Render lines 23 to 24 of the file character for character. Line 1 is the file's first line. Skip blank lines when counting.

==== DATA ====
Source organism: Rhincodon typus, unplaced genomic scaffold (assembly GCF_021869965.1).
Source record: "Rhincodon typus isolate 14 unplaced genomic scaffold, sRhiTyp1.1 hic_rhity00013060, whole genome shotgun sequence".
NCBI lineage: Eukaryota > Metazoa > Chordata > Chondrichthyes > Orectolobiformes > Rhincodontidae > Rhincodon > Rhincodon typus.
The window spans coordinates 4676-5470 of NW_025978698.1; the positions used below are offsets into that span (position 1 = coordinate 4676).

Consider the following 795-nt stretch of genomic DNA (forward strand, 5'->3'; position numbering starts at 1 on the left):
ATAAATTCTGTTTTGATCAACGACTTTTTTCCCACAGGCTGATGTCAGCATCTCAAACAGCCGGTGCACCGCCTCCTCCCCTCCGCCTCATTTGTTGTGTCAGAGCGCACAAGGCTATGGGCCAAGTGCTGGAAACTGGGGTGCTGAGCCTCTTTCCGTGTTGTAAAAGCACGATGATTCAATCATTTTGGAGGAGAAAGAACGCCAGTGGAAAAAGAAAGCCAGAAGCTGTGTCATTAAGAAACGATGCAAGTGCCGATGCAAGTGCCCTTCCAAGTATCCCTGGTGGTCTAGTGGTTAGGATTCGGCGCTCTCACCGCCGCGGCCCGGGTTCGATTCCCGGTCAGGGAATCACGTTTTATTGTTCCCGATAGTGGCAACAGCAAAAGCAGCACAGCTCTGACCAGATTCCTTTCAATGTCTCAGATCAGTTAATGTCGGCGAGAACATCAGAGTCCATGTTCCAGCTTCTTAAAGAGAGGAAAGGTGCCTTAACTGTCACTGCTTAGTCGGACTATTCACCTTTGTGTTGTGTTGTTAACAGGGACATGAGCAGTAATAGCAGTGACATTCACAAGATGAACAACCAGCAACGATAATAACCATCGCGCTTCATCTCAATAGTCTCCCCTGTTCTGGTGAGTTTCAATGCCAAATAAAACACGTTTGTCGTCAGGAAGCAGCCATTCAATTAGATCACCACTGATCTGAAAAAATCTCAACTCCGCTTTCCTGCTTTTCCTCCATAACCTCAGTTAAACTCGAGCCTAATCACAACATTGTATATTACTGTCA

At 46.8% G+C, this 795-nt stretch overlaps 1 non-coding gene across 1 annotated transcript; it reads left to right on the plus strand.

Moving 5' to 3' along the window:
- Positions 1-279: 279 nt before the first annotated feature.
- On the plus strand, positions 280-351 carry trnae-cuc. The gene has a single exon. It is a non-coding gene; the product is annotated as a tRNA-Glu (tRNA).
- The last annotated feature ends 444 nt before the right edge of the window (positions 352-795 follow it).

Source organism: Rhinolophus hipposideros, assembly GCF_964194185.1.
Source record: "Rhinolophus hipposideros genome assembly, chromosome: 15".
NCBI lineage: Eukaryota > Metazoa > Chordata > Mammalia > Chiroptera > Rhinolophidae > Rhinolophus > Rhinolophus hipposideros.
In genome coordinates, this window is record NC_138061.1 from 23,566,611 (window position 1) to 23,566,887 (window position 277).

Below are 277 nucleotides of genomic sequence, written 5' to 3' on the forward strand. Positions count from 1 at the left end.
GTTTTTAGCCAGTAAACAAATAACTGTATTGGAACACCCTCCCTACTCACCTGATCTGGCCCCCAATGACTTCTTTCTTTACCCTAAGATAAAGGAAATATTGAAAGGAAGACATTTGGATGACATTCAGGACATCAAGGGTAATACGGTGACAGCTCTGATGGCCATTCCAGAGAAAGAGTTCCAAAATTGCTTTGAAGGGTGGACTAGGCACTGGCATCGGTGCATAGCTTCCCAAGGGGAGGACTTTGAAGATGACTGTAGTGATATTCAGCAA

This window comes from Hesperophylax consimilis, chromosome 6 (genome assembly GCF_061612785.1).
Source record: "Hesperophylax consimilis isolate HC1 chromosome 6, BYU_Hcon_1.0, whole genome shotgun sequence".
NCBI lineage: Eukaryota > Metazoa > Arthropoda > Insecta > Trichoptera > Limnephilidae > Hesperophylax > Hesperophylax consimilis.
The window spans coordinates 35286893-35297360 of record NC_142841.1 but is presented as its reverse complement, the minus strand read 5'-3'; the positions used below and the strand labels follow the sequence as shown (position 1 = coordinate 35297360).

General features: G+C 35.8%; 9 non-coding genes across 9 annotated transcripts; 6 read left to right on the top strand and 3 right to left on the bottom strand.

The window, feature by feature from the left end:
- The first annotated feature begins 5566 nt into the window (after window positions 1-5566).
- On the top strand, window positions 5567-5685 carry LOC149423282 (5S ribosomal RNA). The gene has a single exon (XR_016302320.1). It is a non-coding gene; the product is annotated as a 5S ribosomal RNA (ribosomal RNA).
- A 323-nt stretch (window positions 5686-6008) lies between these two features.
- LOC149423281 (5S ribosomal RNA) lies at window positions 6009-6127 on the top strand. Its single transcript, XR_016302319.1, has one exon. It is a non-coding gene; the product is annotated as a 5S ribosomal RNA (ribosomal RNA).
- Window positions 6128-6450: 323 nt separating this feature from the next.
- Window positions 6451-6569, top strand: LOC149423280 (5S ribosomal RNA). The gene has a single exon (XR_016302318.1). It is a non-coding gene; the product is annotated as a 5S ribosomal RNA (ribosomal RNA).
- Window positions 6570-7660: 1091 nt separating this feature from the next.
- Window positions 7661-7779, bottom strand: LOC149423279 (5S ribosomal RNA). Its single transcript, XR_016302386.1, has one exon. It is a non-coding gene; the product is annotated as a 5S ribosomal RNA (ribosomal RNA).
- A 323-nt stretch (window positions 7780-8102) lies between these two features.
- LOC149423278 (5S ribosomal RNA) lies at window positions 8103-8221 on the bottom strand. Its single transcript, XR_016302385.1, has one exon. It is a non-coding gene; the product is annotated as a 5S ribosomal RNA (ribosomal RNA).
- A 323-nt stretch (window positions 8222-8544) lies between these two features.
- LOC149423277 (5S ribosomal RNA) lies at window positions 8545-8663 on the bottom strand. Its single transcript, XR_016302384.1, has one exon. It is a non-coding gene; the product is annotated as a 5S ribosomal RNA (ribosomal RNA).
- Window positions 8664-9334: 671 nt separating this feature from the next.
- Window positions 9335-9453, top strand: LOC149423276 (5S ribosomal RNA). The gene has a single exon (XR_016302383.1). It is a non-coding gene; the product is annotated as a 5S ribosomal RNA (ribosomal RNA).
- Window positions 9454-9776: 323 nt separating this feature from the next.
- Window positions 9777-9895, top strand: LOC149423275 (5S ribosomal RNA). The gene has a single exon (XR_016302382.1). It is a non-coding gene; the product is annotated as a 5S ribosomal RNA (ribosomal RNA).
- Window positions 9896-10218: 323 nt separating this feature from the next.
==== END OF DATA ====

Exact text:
The window, feature by feature from the left end:
- The first annotated feature begins 5566 nt into the window (after window positions 1-5566).